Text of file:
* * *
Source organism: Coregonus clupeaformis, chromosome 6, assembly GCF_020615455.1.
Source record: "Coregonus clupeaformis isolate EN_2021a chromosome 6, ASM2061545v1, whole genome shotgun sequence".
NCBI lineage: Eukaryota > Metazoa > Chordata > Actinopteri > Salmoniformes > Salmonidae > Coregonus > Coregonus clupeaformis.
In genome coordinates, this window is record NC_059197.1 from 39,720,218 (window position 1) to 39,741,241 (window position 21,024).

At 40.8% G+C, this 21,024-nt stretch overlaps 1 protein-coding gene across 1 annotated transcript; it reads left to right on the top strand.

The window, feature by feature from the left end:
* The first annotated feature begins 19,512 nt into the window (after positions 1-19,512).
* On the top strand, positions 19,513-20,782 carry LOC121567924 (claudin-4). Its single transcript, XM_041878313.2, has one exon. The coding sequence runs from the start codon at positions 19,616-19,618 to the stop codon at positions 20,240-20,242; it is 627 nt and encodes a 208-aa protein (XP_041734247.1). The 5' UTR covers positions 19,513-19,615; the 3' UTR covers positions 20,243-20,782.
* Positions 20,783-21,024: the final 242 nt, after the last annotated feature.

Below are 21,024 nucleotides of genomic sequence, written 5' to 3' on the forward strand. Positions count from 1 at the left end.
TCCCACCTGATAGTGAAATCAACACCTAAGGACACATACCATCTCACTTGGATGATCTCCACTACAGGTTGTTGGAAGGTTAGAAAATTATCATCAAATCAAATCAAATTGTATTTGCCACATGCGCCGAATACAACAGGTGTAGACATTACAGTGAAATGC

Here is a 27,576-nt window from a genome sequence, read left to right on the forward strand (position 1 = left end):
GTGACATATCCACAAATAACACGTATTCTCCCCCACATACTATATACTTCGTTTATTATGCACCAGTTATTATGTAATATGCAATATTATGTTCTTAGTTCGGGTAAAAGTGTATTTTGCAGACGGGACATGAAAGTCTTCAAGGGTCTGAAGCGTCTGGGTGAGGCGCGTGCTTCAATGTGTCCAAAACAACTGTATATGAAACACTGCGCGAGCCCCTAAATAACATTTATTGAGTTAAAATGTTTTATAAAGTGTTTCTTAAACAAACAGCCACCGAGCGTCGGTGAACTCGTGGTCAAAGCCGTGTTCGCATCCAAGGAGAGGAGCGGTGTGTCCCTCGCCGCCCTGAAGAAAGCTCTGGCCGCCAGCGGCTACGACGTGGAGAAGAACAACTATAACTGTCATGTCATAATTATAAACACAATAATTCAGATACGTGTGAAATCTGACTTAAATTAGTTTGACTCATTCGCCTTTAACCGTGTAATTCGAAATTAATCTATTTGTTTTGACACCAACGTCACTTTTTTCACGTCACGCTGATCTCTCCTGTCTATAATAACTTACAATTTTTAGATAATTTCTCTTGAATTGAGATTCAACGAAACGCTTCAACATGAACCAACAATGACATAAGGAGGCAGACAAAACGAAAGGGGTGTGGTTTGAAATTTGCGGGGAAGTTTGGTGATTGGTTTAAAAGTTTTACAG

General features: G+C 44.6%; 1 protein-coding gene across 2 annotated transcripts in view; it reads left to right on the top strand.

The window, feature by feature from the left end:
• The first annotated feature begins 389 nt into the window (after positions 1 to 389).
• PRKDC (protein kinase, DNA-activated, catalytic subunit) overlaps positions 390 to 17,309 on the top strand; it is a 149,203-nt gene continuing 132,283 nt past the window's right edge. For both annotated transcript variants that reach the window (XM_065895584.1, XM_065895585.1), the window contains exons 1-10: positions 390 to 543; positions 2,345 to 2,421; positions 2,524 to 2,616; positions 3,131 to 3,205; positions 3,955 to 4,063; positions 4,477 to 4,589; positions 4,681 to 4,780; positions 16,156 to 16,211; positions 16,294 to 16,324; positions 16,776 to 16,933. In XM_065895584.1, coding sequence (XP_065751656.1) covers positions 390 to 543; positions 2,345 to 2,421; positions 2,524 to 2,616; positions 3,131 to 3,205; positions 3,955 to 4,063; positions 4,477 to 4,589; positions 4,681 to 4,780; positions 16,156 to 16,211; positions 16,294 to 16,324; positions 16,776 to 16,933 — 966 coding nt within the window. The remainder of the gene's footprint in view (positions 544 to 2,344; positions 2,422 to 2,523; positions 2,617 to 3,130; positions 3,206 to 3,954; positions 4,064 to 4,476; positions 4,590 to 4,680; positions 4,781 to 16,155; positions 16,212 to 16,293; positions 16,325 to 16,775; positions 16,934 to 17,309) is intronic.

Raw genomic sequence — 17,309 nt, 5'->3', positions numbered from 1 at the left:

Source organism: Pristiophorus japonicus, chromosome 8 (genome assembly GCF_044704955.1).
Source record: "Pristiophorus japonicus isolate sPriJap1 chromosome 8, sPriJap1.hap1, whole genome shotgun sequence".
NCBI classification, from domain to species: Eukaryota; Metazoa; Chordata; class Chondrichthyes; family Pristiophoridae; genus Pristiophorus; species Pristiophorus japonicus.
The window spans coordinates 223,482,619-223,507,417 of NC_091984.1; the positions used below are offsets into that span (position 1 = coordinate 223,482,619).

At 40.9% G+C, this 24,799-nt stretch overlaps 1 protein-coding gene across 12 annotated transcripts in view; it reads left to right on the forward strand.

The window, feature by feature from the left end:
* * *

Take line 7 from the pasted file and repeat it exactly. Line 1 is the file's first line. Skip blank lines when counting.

* The first annotated feature begins 19,512 nt into the window (after positions 1-19,512).